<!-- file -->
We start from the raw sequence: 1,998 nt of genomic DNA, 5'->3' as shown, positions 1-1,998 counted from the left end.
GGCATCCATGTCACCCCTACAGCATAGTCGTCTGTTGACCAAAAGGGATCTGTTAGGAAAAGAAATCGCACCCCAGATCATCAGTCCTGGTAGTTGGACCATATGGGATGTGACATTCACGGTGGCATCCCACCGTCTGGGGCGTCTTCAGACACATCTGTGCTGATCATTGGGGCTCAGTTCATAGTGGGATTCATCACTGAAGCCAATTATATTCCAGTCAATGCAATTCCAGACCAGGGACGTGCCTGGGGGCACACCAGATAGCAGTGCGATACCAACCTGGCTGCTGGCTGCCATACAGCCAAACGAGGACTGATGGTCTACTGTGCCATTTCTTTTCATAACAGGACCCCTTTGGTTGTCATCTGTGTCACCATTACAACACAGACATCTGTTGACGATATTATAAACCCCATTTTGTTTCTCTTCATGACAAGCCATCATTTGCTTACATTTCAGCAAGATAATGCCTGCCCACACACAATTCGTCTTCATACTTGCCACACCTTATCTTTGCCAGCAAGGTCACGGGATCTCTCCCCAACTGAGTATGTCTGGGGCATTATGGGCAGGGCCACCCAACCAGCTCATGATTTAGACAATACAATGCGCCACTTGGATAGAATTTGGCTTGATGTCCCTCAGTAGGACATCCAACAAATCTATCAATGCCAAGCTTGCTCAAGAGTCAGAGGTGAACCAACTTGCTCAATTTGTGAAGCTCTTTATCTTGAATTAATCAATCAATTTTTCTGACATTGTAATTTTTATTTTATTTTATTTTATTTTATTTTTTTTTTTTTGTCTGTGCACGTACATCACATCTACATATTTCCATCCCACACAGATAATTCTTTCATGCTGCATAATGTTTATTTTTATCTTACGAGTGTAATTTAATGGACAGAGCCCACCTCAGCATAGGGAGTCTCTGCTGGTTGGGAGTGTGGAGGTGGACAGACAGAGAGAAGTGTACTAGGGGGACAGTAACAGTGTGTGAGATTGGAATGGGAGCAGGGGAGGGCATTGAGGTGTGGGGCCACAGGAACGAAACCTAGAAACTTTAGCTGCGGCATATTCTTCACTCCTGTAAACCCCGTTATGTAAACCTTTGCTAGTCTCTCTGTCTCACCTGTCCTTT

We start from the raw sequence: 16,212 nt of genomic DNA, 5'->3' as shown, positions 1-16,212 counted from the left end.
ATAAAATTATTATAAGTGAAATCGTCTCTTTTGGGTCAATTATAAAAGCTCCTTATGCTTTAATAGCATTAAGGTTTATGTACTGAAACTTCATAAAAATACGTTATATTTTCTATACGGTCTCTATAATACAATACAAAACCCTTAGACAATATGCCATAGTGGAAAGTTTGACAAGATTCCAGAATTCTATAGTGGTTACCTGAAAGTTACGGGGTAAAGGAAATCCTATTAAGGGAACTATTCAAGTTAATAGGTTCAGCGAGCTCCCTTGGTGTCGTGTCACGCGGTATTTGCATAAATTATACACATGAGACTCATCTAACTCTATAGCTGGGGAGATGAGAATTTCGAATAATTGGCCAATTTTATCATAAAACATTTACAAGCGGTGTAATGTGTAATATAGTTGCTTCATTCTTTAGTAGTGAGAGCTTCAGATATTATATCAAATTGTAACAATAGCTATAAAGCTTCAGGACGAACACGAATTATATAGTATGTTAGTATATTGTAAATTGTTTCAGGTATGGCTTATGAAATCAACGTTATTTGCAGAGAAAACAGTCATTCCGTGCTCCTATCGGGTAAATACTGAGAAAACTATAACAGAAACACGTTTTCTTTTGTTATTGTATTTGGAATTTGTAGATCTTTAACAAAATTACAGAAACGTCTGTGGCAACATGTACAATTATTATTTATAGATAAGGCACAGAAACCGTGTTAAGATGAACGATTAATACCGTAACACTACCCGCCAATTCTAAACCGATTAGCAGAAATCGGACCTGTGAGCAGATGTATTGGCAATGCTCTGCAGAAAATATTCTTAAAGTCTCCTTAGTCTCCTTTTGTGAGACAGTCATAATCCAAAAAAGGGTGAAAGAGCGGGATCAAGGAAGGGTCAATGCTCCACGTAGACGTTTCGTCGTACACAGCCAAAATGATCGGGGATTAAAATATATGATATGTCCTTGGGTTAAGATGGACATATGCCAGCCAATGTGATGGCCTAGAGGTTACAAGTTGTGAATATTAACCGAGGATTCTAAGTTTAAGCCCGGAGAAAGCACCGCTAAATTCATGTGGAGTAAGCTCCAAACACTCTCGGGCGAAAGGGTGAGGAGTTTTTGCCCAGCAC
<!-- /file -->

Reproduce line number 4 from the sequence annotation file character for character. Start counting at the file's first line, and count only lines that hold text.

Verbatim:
ATAAAATTATTATAAGTGAAATCGTCTCTTTTGGGTCAATTATAAAAGCTCCTTATGCTTTAATAGCATTAAGGTTTATGTACTGAAACTTCATAAAAATACGTTATATTTTCTATACGGTCTCTATAATACAATACAAAACCCTTAGACAATATGCCATAGTGGAAAGTTTGACAAGATTCCAGAATTCTATAGTGGTTACCTGAAAGTTACGGGGTAAAGGAAATCCTATTAAGGGAACTATTCAAGTTAATAGGTTCAGCGAGCTCCCTTGGTGTCGTGTCACGCGGTATTTGCATAAATTATACACATGAGACTCATCTAACTCTATAGCTGGGGAGATGAGAATTTCGAATAATTGGCCAATTTTATCATAAAACATTTACAAGCGGTGTAATGTGTAATATAGTTGCTTCATTCTTTAGTAGTGAGAGCTTCAGATATTATATCAAATTGTAACAATAGCTATAAAGCTTCAGGACGAACACGAATTATATAGTATGTTAGTATATTGTAAATTGTTTCAGGTATGGCTTATGAAATCAACGTTATTTGCAGAGAAAACAGTCATTCCGTGCTCCTATCGGGTAAATACTGAGAAAACTATAACAGAAACACGTTTTCTTTTGTTATTGTATTTGGAATTTGTAGATCTTTAACAAAATTACAGAAACGTCTGTGGCAACATGTACAATTATTATTTATAGATAAGGCACAGAAACCGTGTTAAGATGAACGATTAATACCGTAACACTACCCGCCAATTCTAAACCGATTAGCAGAAATCGGACCTGTGAGCAGATGTATTGGCAATGCTCTGCAGAAAATATTCTTAAAGTCTCCTTAGTCTCCTTTTGTGAGACAGTCATAATCCAAAAAAGGGTGAAAGAGCGGGATCAAGGAAGGGTCAATGCTCCACGTAGACGTTTCGTCGTACACAGCCAAAATGATCGGGGATTAAAATATATGATATGTCCTTGGGTTAAGATGGACATATGCCAGCCAATGTGATGGCCTAGAGGTTACAAGTTGTGAATATTAACCGAGGATTCTAAGTTTAAGCCCGGAGAAAGCACCGCTAAATTCATGTGGAGTAAGCTCCAAACACTCTCGGGCGAAAGGGTGAGGAGTTTTTGCCCAGCAC